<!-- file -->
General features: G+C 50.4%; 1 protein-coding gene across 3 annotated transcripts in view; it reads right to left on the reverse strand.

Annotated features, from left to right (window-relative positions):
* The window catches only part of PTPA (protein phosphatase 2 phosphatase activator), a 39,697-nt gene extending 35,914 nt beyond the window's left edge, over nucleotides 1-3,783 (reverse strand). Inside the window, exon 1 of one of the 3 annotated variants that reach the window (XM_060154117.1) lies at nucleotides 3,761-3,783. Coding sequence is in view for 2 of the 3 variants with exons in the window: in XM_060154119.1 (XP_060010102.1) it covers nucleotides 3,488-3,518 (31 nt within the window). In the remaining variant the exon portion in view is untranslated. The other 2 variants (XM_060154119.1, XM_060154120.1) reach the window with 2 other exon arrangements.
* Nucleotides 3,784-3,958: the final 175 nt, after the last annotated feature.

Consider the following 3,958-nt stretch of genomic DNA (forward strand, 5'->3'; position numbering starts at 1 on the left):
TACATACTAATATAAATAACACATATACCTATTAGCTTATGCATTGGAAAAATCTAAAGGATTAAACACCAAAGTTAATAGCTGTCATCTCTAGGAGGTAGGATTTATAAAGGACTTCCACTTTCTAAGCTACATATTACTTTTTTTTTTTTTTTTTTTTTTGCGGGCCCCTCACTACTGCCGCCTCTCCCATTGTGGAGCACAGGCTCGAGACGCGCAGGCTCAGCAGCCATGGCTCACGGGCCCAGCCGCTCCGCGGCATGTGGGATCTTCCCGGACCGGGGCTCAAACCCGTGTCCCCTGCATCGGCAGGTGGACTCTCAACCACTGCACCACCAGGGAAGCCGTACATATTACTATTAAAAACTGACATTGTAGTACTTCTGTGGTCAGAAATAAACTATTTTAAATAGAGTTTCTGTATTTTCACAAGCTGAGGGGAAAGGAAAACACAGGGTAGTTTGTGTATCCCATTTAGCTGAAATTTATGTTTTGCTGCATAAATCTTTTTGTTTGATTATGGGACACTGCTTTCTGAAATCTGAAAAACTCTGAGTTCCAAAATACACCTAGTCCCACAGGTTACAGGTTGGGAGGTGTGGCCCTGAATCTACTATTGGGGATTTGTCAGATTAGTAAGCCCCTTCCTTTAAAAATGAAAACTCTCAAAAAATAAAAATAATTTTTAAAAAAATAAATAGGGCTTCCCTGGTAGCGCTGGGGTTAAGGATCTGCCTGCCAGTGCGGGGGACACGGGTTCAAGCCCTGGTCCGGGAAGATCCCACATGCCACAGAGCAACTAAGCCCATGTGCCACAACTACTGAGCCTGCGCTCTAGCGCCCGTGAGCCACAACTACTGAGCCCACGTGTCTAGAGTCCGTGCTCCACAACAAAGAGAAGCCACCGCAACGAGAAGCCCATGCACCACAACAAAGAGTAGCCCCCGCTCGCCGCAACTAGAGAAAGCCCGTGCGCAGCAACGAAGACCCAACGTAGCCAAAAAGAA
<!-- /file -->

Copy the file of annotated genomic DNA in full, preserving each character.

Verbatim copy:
General features: G+C 50.4%; 1 protein-coding gene across 3 annotated transcripts in view; it reads right to left on the reverse strand.

Annotated features, from left to right (window-relative positions):
* The window catches only part of PTPA (protein phosphatase 2 phosphatase activator), a 39,697-nt gene extending 35,914 nt beyond the window's left edge, over nucleotides 1-3,783 (reverse strand). Inside the window, exon 1 of one of the 3 annotated variants that reach the window (XM_060154117.1) lies at nucleotides 3,761-3,783. Coding sequence is in view for 2 of the 3 variants with exons in the window: in XM_060154119.1 (XP_060010102.1) it covers nucleotides 3,488-3,518 (31 nt within the window). In the remaining variant the exon portion in view is untranslated. The other 2 variants (XM_060154119.1, XM_060154120.1) reach the window with 2 other exon arrangements.
* Nucleotides 3,784-3,958: the final 175 nt, after the last annotated feature.

Consider the following 3,958-nt stretch of genomic DNA (forward strand, 5'->3'; position numbering starts at 1 on the left):
TACATACTAATATAAATAACACATATACCTATTAGCTTATGCATTGGAAAAATCTAAAGGATTAAACACCAAAGTTAATAGCTGTCATCTCTAGGAGGTAGGATTTATAAAGGACTTCCACTTTCTAAGCTACATATTACTTTTTTTTTTTTTTTTTTTTTTGCGGGCCCCTCACTACTGCCGCCTCTCCCATTGTGGAGCACAGGCTCGAGACGCGCAGGCTCAGCAGCCATGGCTCACGGGCCCAGCCGCTCCGCGGCATGTGGGATCTTCCCGGACCGGGGCTCAAACCCGTGTCCCCTGCATCGGCAGGTGGACTCTCAACCACTGCACCACCAGGGAAGCCGTACATATTACTATTAAAAACTGACATTGTAGTACTTCTGTGGTCAGAAATAAACTATTTTAAATAGAGTTTCTGTATTTTCACAAGCTGAGGGGAAAGGAAAACACAGGGTAGTTTGTGTATCCCATTTAGCTGAAATTTATGTTTTGCTGCATAAATCTTTTTGTTTGATTATGGGACACTGCTTTCTGAAATCTGAAAAACTCTGAGTTCCAAAATACACCTAGTCCCACAGGTTACAGGTTGGGAGGTGTGGCCCTGAATCTACTATTGGGGATTTGTCAGATTAGTAAGCCCCTTCCTTTAAAAATGAAAACTCTCAAAAAATAAAAATAATTTTTAAAAAAATAAATAGGGCTTCCCTGGTAGCGCTGGGGTTAAGGATCTGCCTGCCAGTGCGGGGGACACGGGTTCAAGCCCTGGTCCGGGAAGATCCCACATGCCACAGAGCAACTAAGCCCATGTGCCACAACTACTGAGCCTGCGCTCTAGCGCCCGTGAGCCACAACTACTGAGCCCACGTGTCTAGAGTCCGTGCTCCACAACAAAGAGAAGCCACCGCAACGAGAAGCCCATGCACCACAACAAAGAGTAGCCCCCGCTCGCCGCAACTAGAGAAAGCCCGTGCGCAGCAACGAAGACCCAACGTAGCCAAAAAGAA